The great ransom paid by Sweden (called the Älvsborg Ransom) was used by Christian IV, among many other things, to found the cities of Glückstadt, Christiania (refounded after a fire), Christianshave, Christianstad and Christianssand. He also founded the Danish East India Company which led to the establishment of numerous Danish colonies in India.

Thirty Years' War

Not long after the Kalmar war, Denmark–Norway got involved in another greater war, in which they fought together with the mainly north German and other Protestant states against the Catholic states led by German Catholic League.

Christian IV sought to become the leader of the north German Lutheran states, however following the Battle of Lutter in 1626 Denmark met a crushing defeat. This led to most of the German Protestant states ceasing their support for Christian IV. After another defeat at the Battle of Wolgast and following the Treaty of Lübeck in 1629, which forbade Denmark–Norway from future intervening in German affairs, Denmark–Norways's participation in the war came to an end.

Torstenson War

Scandinavia 1645
Treaty of Brömsebro, 1645.
  Denmark–Norway
  Sweden
  The provinces of Jemtland, Herjedalen, Idre & Serna and the Baltic Sea islands of Gotland and Ösel, which were ceded to Sweden
  The province of Halland, ceded for 30 years.

Sweden was very successful during the Thirty Years' War, while Denmark–Norway was a failure. Sweden saw an opportunity of a change of power in the region. Denmark–Norway had a threatening territory surrounding Sweden, and the Sound Dues were a continuing irritation for the Swedes. In 1643 the Swedish Privy Council determined Swedish territorial gain in an eventual war against Denmark–Norway to have good chances. Not long after this, Sweden invaded Denmark–Norway.

Denmark was poorly prepared for the war, and Norway was reluctant to attack Sweden, which left the Swedes in a good position.

The war ended as foreseen with Swedish victory, and with the Treaty of Brömsebro in 1645, Denmark–Norway had to cede some of their territories, including Norwegian territories Jemtland, Herjedalen and Idre & Serna, and the Danish Baltic Sea islands of Gotland and Ösel. The Thirty Years' War thus began the rise of Sweden as a great power, while it marked the start of decline for the Danish.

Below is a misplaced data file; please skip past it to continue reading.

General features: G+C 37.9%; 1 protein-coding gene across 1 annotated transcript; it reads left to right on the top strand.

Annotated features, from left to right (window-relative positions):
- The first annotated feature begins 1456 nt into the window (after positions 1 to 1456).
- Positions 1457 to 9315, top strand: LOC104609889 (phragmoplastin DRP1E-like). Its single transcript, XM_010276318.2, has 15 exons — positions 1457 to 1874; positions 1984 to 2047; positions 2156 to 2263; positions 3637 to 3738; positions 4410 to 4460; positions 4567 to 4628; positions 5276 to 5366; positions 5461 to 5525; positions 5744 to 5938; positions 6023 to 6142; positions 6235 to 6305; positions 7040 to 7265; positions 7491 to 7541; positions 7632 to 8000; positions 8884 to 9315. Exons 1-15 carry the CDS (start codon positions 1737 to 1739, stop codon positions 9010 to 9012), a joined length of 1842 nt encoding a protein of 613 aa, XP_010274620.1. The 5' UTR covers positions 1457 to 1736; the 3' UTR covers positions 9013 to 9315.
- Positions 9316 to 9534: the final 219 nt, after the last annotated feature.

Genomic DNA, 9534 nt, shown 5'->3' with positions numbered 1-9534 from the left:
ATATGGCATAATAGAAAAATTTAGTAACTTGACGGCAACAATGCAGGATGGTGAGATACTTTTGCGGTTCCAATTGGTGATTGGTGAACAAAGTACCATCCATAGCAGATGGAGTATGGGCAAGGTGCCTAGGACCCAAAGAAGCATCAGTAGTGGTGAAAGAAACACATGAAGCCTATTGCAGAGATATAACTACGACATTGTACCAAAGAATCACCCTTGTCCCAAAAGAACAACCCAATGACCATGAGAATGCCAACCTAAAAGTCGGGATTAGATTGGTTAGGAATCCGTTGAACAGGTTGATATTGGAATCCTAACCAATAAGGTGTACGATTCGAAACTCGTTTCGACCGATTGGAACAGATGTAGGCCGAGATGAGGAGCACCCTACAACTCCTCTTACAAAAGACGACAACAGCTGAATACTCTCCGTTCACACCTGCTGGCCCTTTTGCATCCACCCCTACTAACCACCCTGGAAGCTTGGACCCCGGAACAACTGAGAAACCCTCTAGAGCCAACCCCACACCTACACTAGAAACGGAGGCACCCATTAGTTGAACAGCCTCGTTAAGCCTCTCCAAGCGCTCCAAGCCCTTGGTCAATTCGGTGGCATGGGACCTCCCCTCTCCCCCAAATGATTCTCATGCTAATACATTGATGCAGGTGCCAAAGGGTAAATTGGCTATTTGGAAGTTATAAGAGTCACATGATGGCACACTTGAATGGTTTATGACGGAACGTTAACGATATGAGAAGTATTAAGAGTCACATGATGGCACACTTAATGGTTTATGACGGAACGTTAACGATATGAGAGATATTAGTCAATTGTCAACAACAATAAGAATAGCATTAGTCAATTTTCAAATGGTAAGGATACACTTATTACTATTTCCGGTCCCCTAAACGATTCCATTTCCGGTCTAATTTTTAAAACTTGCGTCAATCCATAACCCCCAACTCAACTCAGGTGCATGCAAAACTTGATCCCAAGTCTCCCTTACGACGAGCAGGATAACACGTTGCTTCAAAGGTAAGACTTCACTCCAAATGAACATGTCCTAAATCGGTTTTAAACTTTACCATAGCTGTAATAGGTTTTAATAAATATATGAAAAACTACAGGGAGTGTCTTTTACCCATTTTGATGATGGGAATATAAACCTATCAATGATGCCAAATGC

Scandinavia 1658
Treaty of Roskilde, 1658.
  Halland, occupied by Sweden for a 30-year period under the terms of the Peace of Brömsebro negotiated in 1645, was now ceded
  the Scanian lands and Båhus County were ceded
  Trøndelag and Bornholm provinces, which were ceded in 1658, but which rebelled against Sweden and returned to Danish rule in 1660

Second Northern Wars

The Dano-Swedish War (1657–1658), a part of the Second Northern War, was one of the most devastating wars for the Dano-Norwegian kingdom. After a huge loss in the war, Denmark–Norway was forced in the Treaty of Roskilde to give Sweden nearly half its territory. This included Norwegian province of Trøndelag and Båhuslen, all remaining Danish provinces on the Swedish mainland, and the island of Bornholm.

However, two years later, in 1660, there was a follow-up treaty, the Treaty of Copenhagen, which gave Trøndelag and Bornholm back to Denmark–Norway.

Royal absolutist state

In the aftermath of Sweden's final secession from the Kalmar Union in 1521, civil war and Protestant Reformation followed in Denmark and Norway. When things had settled down, the Rigsraad (High Council) of Denmark became weakened, and was abolished in 1660, the Norwegian Riksråd was de facto already abolished in 1537 (the Norwegian Riksråd was assembled for the last time in 1537) when king Christian III of Denmark–Norway did a coup d'état in Norway and made it a hereditary kingdom in a real union with Denmark. Norway kept its separate laws and some institutions, such as a royal chancellor, and separate coinage and army. Norway also had its own royal standard flag until 1748, after that the Dannebrog became the only official merchant flag in the union.[10] Denmark–Norway became an absolutist state and Denmark a hereditary monarchy, as Norway de jure had been since the Middle Ages. These changes were confirmed in the Lex Regia signed on 14 November 1665, stipulating that all power lay in the hands of the king, who was only responsible towards God.[11]

Scanian War

Denmark had lost its provinces in Scania after the Treaty of Roskilde and was always eager to retrieve them, but as Sweden had grown into a great power it would not be an easy task. However, Christian V saw an opportunity when Sweden got involved in the Franco-Dutch War, and after some hesitation Denmark–Norway invaded Sweden in 1675.

Although the Danish-Norwegian assault began as a great success, the Swedes led by 19-year-old Charles XI counter-attacked and took back the land that was being occupied. The war was concluded with the French dictating peace, with no permanent gains or losses to either of the countries.

Napoleonic Wars and end of the Union

Gunboat battle near Alvøen Norway
Battle between the frigate HMS Tartar and Norwegian gunboats near Bergen in 1808.